A mega bid on wind
Gov. Andrew M. Cuomo returns Friday from a quick trip to Israel. Environmental activists and wind developers hope that the next big event on his schedule will be the long postponed announcement about the granting of offshore wind leases.
The administration missed the state’s own June deadline, and now a new baseline has been set for such projects. Last week New Jersey selected Danish giant Orsted to build the nation’s largest wind farm at 1,100 megawatts, some 15 miles off of the coast of Atlantic City.
Cuomo will not settle for playing second fiddle, so figure New York’s solicitation will be somewhere between 1,200 megawatts and the maximum he can award at this time, which is around 2,400 megawatts. That’s not only bigger, it’s big.
In the meantime, another fascinating offshore wind drama is playing out on the federal level, which could shape future solicitations in the region. Remember: New York’s target for wind, codified in the recently passed climate change bill, is 9,000 megawatts by 2035, while New Jersey is shooting for 3,500 megawatts by 2030. But how will all that energy be plugged into the region’s electric grid?
Enter the Bureau of Ocean Energy Management, which last week published a request for competitive interest from companies interested in developing what essentially would be a transmission grid built in the ocean. The federal agency was responding to an unsolicited request from transmission developer Anbaric Development Partners to create what it calls the New York/New Jersey Ocean Grid Project — a 185-mile system of transmission lines and nine collector platforms off the Long Island and New Jersey coasts. This ocean grid, with a proposed capacity of 5,900 megawatts, would collect the power generated by all the wind turbines awarded by the two states and distribute it to the onshore grid via as many as six landings located from Long Island to Cardiff, New Jersey.
A transmission system like the one Anbaric is proposing could deliver wind energy to different places depending on where it’s needed, an important consideration with a resource that is intermittent. And it would save wind developers the headaches associated with trying to get permits to bring their own transmission lines ashore, opposition to which on Long Island is never intermittent.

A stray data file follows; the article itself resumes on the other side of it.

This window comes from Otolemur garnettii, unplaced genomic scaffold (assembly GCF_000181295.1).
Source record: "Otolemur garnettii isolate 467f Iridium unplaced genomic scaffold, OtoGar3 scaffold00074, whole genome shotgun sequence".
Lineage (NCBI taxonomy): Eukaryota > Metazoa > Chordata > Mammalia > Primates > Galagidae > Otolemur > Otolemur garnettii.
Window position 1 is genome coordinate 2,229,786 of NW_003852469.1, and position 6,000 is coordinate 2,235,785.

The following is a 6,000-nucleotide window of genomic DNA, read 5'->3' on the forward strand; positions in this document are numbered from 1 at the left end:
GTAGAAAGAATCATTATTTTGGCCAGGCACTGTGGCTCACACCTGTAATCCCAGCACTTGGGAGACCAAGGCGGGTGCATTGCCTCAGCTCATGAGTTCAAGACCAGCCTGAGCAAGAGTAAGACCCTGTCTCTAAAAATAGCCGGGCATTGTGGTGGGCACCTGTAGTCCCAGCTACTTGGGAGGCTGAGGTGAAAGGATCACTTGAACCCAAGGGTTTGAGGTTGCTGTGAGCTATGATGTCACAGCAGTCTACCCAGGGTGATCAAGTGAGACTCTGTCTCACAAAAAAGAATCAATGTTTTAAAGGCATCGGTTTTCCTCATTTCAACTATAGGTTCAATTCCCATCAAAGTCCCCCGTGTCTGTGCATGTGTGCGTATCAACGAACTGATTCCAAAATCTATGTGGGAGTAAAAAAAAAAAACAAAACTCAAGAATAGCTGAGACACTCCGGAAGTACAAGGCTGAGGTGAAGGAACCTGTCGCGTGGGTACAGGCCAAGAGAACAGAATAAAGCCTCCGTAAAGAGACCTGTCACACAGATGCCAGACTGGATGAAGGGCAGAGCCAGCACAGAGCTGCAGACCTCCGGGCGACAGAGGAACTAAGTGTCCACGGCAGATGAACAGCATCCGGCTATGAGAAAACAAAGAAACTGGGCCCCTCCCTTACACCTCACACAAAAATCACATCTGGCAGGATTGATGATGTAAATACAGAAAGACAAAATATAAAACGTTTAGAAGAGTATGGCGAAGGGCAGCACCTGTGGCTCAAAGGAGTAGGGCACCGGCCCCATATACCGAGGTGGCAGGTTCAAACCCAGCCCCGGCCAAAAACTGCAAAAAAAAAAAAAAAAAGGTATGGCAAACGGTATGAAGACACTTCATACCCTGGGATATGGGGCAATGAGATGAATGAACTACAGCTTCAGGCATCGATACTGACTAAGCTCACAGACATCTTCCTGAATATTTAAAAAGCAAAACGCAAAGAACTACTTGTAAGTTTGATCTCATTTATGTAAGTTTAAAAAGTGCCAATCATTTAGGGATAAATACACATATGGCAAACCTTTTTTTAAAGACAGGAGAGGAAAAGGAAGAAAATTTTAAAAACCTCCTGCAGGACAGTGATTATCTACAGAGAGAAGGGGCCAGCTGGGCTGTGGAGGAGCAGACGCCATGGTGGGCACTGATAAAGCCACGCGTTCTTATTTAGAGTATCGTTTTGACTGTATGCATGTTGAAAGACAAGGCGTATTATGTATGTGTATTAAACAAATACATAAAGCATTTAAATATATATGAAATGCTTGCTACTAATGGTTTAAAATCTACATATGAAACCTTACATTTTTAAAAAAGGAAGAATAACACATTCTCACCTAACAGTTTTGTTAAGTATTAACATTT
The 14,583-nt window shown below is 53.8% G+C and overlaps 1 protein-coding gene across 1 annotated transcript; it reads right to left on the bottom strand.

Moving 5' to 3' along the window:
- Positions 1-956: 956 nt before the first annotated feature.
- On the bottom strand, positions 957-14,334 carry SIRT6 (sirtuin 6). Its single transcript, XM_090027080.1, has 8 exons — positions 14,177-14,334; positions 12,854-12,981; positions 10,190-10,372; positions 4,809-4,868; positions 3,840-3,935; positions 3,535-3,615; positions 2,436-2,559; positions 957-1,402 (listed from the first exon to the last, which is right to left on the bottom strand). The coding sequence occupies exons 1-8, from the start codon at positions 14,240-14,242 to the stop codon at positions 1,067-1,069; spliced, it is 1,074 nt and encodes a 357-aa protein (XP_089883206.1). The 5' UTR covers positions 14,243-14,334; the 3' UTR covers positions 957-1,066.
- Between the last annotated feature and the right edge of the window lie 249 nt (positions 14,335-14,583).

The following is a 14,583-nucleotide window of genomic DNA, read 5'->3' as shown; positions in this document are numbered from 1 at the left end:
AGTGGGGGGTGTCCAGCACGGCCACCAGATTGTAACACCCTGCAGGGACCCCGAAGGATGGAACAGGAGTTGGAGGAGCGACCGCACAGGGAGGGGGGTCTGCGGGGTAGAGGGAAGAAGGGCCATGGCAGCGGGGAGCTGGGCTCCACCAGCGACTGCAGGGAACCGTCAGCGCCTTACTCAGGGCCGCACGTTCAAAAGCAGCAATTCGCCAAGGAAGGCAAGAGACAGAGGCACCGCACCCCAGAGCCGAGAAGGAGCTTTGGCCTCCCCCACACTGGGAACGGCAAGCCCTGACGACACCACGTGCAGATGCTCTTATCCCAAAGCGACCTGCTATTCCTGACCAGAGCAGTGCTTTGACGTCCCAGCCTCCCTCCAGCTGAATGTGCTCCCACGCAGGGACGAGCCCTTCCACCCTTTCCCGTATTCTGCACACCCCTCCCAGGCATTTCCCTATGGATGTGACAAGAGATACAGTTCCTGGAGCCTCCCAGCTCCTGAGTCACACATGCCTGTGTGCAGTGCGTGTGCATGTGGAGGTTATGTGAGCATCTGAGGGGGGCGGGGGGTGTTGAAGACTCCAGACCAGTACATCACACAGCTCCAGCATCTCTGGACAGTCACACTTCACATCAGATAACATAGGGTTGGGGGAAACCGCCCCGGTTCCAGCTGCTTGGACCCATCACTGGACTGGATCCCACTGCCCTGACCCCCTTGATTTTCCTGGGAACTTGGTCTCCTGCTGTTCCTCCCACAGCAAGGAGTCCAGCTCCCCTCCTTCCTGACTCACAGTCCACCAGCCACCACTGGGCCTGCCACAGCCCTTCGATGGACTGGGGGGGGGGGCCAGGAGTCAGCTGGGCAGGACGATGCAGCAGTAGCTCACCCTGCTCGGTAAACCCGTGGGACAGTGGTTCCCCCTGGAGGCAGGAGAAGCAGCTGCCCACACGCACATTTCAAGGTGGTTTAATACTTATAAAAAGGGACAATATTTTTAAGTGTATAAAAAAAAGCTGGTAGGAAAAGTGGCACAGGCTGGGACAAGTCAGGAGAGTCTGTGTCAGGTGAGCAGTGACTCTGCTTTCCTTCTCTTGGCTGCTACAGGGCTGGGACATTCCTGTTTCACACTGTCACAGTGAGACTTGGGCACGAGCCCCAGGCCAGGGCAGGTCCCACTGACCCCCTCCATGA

Waiting at the station
It’s the end of the second quarter, which was supposed to mark the next time we’d hear big news on the redevelopment of Belmont Park. Instead, the final environmental impact statement, or EIS, isn’t out, and there has been no announcement on a potential new train station on the Main Line, at the north end of Belmont.
But multiple sources familiar with the project tell The Point that there is nothing standing in the way of Belmont’s redevelopment timetable. There are no complications in the studies or documents. Everything is on schedule.
The problem, instead, is a logistical one. Last week was the end of the legislative session. This week, Gov. Andrew M. Cuomo (a key player in everything Belmont) has been in Israel. Next week is the July Fourth holiday.
So, expect an announcement, and the release of the final EIS, as soon as the week of July 8. So far, the calendar is clear, with not even a Belmont race on the schedule, since racing there ends on July 7.
- Randi F. Marshall @RandiMarshall
Remember the children
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Sen. Kirsten Gillibrand nabbed some of the spotlight during Thursday’s Democratic debate to talk about a family bill of rights and national paid leave, plus a pointed exchange about abortion.
It’s the latest way in which New York women seem to be leading on women and family issues.
Liuba Grechen Shirley’s Vote Mama PAC, which is focused on electing mothers, claimed some local victories in the state this week, including Angela Riley, who won a City Council primary in Binghamton.
One of Grechen Shirley’s causes has also made it to the U.S. Senate.
The former NY2 Democratic congressional candidate gained national headlines by pushing for federal campaign funds to be eligible for child care during her unsuccessful bid against Republican Pete King.
This month, Texas Democratic U.S. Senate hopeful M.J. Hegar made a similar request to pay for a portion of full-time day-care expenses for her run.
The former Air Force helicopter pilot is looking to challenge Sen. John Cornyn, who sent a letter to the Federal Election Commission supporting her request. The FEC is slated to issue a response by early August.
States from Utah to Louisiana have approved child-care campaign-fund uses on the state level. Grechen Shirley has been cheerleading that issue while pondering another run against King.
Grechen Shirley says Hegar is a friend and a member of the PAC’s advisory committee.
“I encourage the FEC to continue to expand their support for working parents and grant MJ’s request,” she tells The Point in a text. “I’m thrilled that so many states have approved the use of campaign funds for childcare and understand the importance of removing obstacles for working parents to run for office.”
- Mark Chiusano @mjchiusano